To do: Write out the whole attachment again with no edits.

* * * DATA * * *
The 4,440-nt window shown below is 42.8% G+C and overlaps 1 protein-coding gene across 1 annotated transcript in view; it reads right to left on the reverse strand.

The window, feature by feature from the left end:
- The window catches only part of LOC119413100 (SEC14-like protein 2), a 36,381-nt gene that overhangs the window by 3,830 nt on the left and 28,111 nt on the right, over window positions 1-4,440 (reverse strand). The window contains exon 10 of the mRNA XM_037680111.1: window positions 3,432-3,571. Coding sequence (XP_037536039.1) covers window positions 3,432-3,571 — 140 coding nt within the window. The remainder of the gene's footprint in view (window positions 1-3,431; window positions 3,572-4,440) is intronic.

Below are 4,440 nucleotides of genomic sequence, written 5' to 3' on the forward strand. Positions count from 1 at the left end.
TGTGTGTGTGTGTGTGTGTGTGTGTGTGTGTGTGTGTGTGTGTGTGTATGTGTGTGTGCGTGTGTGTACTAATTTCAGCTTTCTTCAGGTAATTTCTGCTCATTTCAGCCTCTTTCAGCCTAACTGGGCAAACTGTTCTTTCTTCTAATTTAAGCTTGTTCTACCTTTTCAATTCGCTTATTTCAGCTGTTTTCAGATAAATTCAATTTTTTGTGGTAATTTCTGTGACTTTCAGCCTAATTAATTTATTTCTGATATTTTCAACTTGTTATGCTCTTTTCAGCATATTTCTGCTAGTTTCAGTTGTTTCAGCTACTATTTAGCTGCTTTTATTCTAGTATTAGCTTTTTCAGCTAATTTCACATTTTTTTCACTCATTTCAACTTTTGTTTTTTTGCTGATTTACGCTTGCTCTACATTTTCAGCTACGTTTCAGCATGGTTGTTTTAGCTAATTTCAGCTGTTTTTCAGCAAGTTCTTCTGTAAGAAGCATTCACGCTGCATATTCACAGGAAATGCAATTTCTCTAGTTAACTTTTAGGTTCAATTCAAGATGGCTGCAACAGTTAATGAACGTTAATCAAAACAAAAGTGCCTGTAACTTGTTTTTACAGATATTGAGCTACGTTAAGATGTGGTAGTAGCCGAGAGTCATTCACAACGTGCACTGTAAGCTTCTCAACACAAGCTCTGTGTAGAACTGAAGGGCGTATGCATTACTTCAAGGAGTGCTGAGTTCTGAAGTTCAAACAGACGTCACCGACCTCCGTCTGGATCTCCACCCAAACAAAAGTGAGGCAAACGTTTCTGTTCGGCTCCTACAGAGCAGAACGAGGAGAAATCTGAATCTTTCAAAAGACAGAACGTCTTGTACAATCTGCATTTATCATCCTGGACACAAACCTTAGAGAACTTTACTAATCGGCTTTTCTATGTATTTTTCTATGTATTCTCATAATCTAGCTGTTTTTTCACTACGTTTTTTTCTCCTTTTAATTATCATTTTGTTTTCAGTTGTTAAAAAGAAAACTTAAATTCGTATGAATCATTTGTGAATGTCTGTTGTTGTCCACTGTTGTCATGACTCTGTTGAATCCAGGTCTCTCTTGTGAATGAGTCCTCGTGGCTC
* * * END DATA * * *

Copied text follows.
The 4,440-nt window shown below is 42.8% G+C and overlaps 1 protein-coding gene across 1 annotated transcript in view; it reads right to left on the reverse strand.

The window, feature by feature from the left end:
- The window catches only part of LOC119413100 (SEC14-like protein 2), a 36,381-nt gene that overhangs the window by 3,830 nt on the left and 28,111 nt on the right, over window positions 1-4,440 (reverse strand). The window contains exon 10 of the mRNA XM_037680111.1: window positions 3,432-3,571. Coding sequence (XP_037536039.1) covers window positions 3,432-3,571 — 140 coding nt within the window. The remainder of the gene's footprint in view (window positions 1-3,431; window positions 3,572-4,440) is intronic.

Below are 4,440 nucleotides of genomic sequence, written 5' to 3' on the forward strand. Positions count from 1 at the left end.
TGTGTGTGTGTGTGTGTGTGTGTGTGTGTGTGTGTGTGTGTGTGTGTATGTGTGTGTGCGTGTGTGTACTAATTTCAGCTTTCTTCAGGTAATTTCTGCTCATTTCAGCCTCTTTCAGCCTAACTGGGCAAACTGTTCTTTCTTCTAATTTAAGCTTGTTCTACCTTTTCAATTCGCTTATTTCAGCTGTTTTCAGATAAATTCAATTTTTTGTGGTAATTTCTGTGACTTTCAGCCTAATTAATTTATTTCTGATATTTTCAACTTGTTATGCTCTTTTCAGCATATTTCTGCTAGTTTCAGTTGTTTCAGCTACTATTTAGCTGCTTTTATTCTAGTATTAGCTTTTTCAGCTAATTTCACATTTTTTTCACTCATTTCAACTTTTGTTTTTTTGCTGATTTACGCTTGCTCTACATTTTCAGCTACGTTTCAGCATGGTTGTTTTAGCTAATTTCAGCTGTTTTTCAGCAAGTTCTTCTGTAAGAAGCATTCACGCTGCATATTCACAGGAAATGCAATTTCTCTAGTTAACTTTTAGGTTCAATTCAAGATGGCTGCAACAGTTAATGAACGTTAATCAAAACAAAAGTGCCTGTAACTTGTTTTTACAGATATTGAGCTACGTTAAGATGTGGTAGTAGCCGAGAGTCATTCACAACGTGCACTGTAAGCTTCTCAACACAAGCTCTGTGTAGAACTGAAGGGCGTATGCATTACTTCAAGGAGTGCTGAGTTCTGAAGTTCAAACAGACGTCACCGACCTCCGTCTGGATCTCCACCCAAACAAAAGTGAGGCAAACGTTTCTGTTCGGCTCCTACAGAGCAGAACGAGGAGAAATCTGAATCTTTCAAAAGACAGAACGTCTTGTACAATCTGCATTTATCATCCTGGACACAAACCTTAGAGAACTTTACTAATCGGCTTTTCTATGTATTTTTCTATGTATTCTCATAATCTAGCTGTTTTTTCACTACGTTTTTTTCTCCTTTTAATTATCATTTTGTTTTCAGTTGTTAAAAAGAAAACTTAAATTCGTATGAATCATTTGTGAATGTCTGTTGTTGTCCACTGTTGTCATGACTCTGTTGAATCCAGGTCTCTCTTGTGAATGAGTCCTCGTGGCTC